Posted on July 31st, 2014 (8:00 am) by Andy Belt

Ah, the '80s. The decade that brought us the ill-fated New Coke, leg warmers, and Ivan Drago is coming back in a big way—at least musically speaking. Within the past five years, along with the mainstream rise of EDM in America, there’s been an influx of producers that attempt to recapture the neon soundscapes of that era. Enter Swedish DJ Mitch Murder, known by day as Johan Bengtsson, who joins the ranks of these music makers like Miami Nights 1984 and Lazerhawk that bear a fond, unabashed nostalgia for this time gone by. In the case of Mitch Murder though, that’s unfortunately what his debut album, Interceptor feels like—nostalgia for nostalgia’s sake. There’s a shortage of substance and tension here, spaying these dance tracks into glossy, hollow shells.

This recent resurgence of ‘80s influenced producers is fascinating. The majority of the current youthful demographic that listens to EDM (and moreover music from the Mad Decent label), weren’t even alive during the decade Mitch Murder is trying to emulate. That’s been a non-factor for Bengtsson and the other DJ’s who crank out throwback tunes by the boatload. On Interceptor, Bengtsson’s arsenal is overstocked with these type of tracks that almost all bear uniform resemblances to each other. Maybe it’s his style, but it’s near impossible to tell the songs apart, even after repeated listens.

Blame it on the fact that there are no guest vocalists, or any vocals for that matter, but that’s never stopped other producers from making entertaining albums sans singers or clear hooks. You could blame it on the fact that these songs are simply overlong. It’s not that Mitch Murder’s songs are “bad;" it’s just that for a DJ who’s so fixated on a decade filled with such vibrant sounds, Interceptor is painfully dull.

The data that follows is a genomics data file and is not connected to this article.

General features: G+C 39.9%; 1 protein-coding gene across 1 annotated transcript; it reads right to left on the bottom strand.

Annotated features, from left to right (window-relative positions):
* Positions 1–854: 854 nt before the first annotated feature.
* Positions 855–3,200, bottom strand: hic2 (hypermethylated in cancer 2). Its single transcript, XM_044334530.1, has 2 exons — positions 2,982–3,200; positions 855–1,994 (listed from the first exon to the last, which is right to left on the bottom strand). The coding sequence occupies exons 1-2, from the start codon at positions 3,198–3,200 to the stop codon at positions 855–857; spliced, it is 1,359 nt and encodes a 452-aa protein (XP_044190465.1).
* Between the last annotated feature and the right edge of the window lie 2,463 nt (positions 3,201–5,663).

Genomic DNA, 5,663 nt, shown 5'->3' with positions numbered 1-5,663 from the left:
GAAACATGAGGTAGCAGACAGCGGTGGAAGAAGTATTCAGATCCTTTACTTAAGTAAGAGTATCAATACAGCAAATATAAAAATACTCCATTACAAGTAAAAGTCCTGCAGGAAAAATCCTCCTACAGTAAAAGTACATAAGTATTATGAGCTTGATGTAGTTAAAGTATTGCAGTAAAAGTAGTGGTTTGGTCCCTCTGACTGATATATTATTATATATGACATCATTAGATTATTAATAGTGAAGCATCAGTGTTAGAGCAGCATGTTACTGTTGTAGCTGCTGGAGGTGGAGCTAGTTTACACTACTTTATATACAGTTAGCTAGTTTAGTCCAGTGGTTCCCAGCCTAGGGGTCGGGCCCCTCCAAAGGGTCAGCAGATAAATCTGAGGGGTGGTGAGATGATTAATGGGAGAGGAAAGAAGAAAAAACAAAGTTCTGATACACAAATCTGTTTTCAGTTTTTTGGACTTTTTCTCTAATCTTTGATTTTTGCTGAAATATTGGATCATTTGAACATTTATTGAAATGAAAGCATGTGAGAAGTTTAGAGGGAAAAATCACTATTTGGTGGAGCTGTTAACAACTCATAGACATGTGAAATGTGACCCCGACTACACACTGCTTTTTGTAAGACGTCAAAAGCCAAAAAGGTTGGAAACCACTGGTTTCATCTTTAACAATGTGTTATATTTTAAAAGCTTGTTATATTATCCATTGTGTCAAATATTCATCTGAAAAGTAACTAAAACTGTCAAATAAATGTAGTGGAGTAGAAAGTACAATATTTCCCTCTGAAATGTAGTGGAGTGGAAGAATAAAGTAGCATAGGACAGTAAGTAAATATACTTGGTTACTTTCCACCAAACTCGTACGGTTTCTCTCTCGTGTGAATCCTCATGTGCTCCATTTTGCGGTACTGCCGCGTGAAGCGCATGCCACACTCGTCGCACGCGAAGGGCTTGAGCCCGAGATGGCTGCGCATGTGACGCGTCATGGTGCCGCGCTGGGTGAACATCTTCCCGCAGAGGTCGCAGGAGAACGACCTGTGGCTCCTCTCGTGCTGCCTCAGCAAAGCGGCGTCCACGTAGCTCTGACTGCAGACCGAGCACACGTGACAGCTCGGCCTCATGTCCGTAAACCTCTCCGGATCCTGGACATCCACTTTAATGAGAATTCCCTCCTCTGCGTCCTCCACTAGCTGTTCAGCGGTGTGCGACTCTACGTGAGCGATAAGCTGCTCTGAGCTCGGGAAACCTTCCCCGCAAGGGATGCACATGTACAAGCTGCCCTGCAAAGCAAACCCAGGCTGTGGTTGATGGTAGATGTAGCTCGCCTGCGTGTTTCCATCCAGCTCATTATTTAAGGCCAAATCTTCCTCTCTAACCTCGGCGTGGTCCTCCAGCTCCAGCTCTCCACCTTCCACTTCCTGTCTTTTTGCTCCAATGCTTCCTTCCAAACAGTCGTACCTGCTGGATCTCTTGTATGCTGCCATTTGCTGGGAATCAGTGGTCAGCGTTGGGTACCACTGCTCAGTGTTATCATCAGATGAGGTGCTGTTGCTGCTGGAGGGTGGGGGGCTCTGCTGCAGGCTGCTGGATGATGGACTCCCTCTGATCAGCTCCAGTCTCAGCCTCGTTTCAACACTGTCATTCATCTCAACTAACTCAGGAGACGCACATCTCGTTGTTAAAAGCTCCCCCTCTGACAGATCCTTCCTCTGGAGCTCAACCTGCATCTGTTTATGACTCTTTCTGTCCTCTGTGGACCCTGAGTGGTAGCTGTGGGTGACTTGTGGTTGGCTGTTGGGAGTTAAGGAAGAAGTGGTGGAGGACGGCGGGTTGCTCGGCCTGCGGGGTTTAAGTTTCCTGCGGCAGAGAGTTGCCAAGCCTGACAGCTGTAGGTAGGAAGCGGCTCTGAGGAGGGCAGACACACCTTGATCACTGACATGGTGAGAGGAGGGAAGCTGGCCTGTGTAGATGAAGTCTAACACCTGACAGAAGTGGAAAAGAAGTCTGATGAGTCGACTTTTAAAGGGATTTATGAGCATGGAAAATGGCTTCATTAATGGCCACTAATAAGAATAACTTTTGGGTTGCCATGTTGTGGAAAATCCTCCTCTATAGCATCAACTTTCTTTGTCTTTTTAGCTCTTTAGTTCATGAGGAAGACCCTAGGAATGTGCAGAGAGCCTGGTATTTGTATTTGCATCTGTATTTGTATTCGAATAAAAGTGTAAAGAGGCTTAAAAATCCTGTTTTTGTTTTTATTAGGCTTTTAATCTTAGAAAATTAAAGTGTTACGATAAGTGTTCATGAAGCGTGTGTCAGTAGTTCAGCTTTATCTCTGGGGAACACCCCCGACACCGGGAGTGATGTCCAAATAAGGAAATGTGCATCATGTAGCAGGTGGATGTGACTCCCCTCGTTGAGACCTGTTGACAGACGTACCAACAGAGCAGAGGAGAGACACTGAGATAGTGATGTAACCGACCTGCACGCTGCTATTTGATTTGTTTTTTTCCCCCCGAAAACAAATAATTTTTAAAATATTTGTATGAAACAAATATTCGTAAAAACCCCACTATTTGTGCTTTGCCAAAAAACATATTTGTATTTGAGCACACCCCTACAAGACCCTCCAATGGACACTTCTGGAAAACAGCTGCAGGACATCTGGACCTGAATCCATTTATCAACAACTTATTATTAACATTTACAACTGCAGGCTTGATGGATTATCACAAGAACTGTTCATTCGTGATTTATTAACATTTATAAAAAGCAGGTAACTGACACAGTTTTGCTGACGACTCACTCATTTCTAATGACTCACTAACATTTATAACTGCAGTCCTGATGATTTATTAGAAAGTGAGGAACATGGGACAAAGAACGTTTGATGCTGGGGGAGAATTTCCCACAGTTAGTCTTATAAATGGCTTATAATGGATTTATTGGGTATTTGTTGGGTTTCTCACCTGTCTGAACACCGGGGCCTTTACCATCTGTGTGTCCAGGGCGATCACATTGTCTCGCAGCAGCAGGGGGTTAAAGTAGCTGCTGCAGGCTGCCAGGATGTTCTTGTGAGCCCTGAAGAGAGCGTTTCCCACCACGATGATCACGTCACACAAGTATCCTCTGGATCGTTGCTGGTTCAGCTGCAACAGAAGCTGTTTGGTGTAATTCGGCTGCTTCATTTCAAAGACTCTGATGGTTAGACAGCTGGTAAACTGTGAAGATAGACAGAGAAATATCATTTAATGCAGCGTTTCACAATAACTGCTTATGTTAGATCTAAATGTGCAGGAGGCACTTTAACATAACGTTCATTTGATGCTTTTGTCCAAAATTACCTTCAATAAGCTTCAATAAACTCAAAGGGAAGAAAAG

Bengtsson gives us glimpses into some of his potential, but these moments are ephemeral. Tracks like “Race Day” and “Snow Crash” cruise off to bouncy starts, but the same synth line is repeated ad nauseam for the next four minutes. If there’s one distinct break in the monotony, it arrives with the title track whose ominous, looming keyboards and bass make it the most interesting song on the album.

There’s only so much fun to be had before Mitch Murder’s one-note shtick runs its course. You can only handle so many boom-bap drum machines and twinkling synths before insanity sets in. These sugary songs would be more palatable if digested as singles or if they came on at a nightclub. Taking on Interceptor as a whole can be a daunting task with twelve tracks that run just short of an hour. With all of its repetition, this record screams background music and rarely commands attention. In fact, it wouldn’t be the least bit surprising to hear Mitch Murder’s tunes in an employee training video from the decade that he loves so much.

Track List:

  1. Saturdays
  2. High Performance
  3. The Touch
  4. Race Day
  5. Interceptor
  6. Snow Crash
  7. Breakazoid
  8. Thanks For Playing
  9. In The Fast Lane
  10. Stages
  11. Nocturne
  12. Traces To Nowhere
Mitch Murder: Interceptor
Purchase at: Amazon | eMusic

Our Rating

46 / 100
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